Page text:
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Many questions remain as authorities probe Waukesha parade tragedy


Let's start with what we know so far. We know that at least five people are dead and more than 40 are hurt after the driver of a red SUV plowed through the Christmas parade in Waukesha, Wis. The victims include a young girls dance team, a troupe of dancing grannies and Catholic schoolchildren. Shawn Reilly is the mayor of Waukesha.


SHAWN REILLY: Today, our community faced horror and tragedy in what should have been a community celebration.

MARTÍNEZ: What we do not know is why the driver smashed into yesterday's parade. Chuck Quirmbach with member station WUWM is with us now. Chuck, what are investigators saying about what and why this happened?

CHUCK QUIRMBACH, BYLINE: Well, the city's annual holiday parade - they still call it a Christmas parade in Waukesha - in downtown was underway when police say the vehicle in question drove through barricades and sped through the parade route around 4:40 Sunday afternoon. The vehicle then began hitting dozens of people. Police Chief Dan Thompson told a news briefing last night that a police officer of his then tried to stop the driver by firing his gun at the vehicle. The chief said he doesn't believe any shots were fired from inside the vehicle. Thompson did say that after the officer fired, the vehicle eventually stopped, and a person of interest is in custody; the community of Waukesha is now safe.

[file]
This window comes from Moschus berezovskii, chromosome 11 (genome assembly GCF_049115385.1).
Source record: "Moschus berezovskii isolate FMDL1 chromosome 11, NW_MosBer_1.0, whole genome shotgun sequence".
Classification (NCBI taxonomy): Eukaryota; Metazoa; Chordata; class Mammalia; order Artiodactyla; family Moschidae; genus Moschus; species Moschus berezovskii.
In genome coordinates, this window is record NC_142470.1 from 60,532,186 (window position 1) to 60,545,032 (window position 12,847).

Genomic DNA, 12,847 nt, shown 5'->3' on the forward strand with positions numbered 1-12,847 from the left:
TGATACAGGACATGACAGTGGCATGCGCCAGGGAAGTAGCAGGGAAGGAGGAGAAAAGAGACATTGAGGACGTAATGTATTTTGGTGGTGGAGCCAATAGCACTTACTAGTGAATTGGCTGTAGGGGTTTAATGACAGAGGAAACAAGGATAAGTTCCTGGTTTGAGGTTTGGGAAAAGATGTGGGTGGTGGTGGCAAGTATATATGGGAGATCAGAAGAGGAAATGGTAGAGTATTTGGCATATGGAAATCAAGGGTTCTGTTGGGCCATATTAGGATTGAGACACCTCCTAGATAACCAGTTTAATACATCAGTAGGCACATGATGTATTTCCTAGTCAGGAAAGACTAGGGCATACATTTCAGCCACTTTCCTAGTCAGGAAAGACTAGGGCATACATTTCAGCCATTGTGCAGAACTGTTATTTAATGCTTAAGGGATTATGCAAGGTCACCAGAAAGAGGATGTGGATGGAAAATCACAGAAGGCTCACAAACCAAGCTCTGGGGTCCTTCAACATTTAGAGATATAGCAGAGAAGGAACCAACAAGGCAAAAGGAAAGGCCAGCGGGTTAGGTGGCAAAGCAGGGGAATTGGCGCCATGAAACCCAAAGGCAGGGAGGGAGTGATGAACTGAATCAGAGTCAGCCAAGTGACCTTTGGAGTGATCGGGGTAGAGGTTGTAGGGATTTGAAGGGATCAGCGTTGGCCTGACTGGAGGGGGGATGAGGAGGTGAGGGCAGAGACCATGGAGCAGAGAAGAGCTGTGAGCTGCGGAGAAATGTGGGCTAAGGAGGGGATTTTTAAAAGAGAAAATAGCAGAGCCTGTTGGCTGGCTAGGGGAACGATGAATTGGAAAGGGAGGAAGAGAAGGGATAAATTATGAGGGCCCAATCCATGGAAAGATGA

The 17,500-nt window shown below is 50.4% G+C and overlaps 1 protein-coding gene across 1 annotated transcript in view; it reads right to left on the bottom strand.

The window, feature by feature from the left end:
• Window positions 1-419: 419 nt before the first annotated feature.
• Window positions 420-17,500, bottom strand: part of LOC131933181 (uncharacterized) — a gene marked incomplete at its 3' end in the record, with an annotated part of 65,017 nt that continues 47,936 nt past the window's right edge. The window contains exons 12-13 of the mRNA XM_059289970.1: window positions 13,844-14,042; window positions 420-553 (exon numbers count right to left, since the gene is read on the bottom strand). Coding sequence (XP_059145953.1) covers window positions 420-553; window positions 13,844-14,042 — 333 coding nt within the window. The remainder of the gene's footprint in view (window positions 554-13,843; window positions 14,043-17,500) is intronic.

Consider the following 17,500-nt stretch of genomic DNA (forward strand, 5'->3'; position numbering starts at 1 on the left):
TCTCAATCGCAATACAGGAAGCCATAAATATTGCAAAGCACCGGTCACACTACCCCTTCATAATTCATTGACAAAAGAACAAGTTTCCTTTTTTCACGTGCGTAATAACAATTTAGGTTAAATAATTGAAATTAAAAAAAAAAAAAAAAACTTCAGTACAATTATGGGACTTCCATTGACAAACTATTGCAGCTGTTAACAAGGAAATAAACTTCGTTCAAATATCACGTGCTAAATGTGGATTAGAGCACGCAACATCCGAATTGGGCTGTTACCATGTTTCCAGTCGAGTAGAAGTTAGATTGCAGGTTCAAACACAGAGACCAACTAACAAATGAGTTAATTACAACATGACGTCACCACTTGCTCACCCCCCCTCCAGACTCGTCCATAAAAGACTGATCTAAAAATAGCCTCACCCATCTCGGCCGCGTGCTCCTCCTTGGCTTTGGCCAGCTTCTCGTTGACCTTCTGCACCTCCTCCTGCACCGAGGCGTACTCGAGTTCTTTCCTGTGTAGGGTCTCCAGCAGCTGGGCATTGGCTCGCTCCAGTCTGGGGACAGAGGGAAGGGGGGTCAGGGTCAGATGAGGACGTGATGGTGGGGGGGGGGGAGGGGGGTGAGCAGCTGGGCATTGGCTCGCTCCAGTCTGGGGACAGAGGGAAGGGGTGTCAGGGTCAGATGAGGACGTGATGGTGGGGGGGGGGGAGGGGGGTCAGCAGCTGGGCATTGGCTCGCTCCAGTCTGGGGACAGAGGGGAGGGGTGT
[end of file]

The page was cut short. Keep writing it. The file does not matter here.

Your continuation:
MARTÍNEZ: So no known motive or even if there was a motive.

QUIRMBACH: Well, none stated by the police or the mayor. In two brief news conferences last night, they didn't take many questions at the first briefing and refused to take any questions at the second one.

MARTÍNEZ: The person of interest, the person who is in custody, what do we know about that person?

QUIRMBACH: Well, about all we know is that police Chief Thompson said there was no known link to terrorism. We're expecting to hear more, hopefully much more, during a news briefing at 1 o'clock Central Time. There's also a potential for officials to release other information on social media.

MARTÍNEZ: What's the reaction been in the community there?

QUIRMBACH: A combination of sadness, disbelief, shock. The Waukesha schools are closed for the day, but the school district says counselors will be available to students and staff. I'd just say if you've been in a parade or had kids or other relatives in one or simply gone to watch and listen to a parade, it's usually a time of happiness, pride and joy. The exact opposite here.

MARTÍNEZ: So what happens today, Chuck?

QUIRMBACH: Well, beside the expected news conference, Wisconsin Governor Tony Evers is promising the state will stay in touch with local partners and potentially help. The FBI's Milwaukee office says the bureau is assisting with the investigation.

MARTÍNEZ: All right, that's Chuck Quirmbach with member station WUWM. Chuck, thank you.

QUIRMBACH: Thank you. Transcript provided by NPR, Copyright NPR.

Chuck Quirmbach is a Milwaukee-based reporter who covers developments and issues in Southeastern Wisconsin that are of statewide interest. He has numerous years of experience covering state government, elections, the environment, energy, racial diversity issues, clergy abuse claims and major baseball stadium doings. He enjoys covering all topics.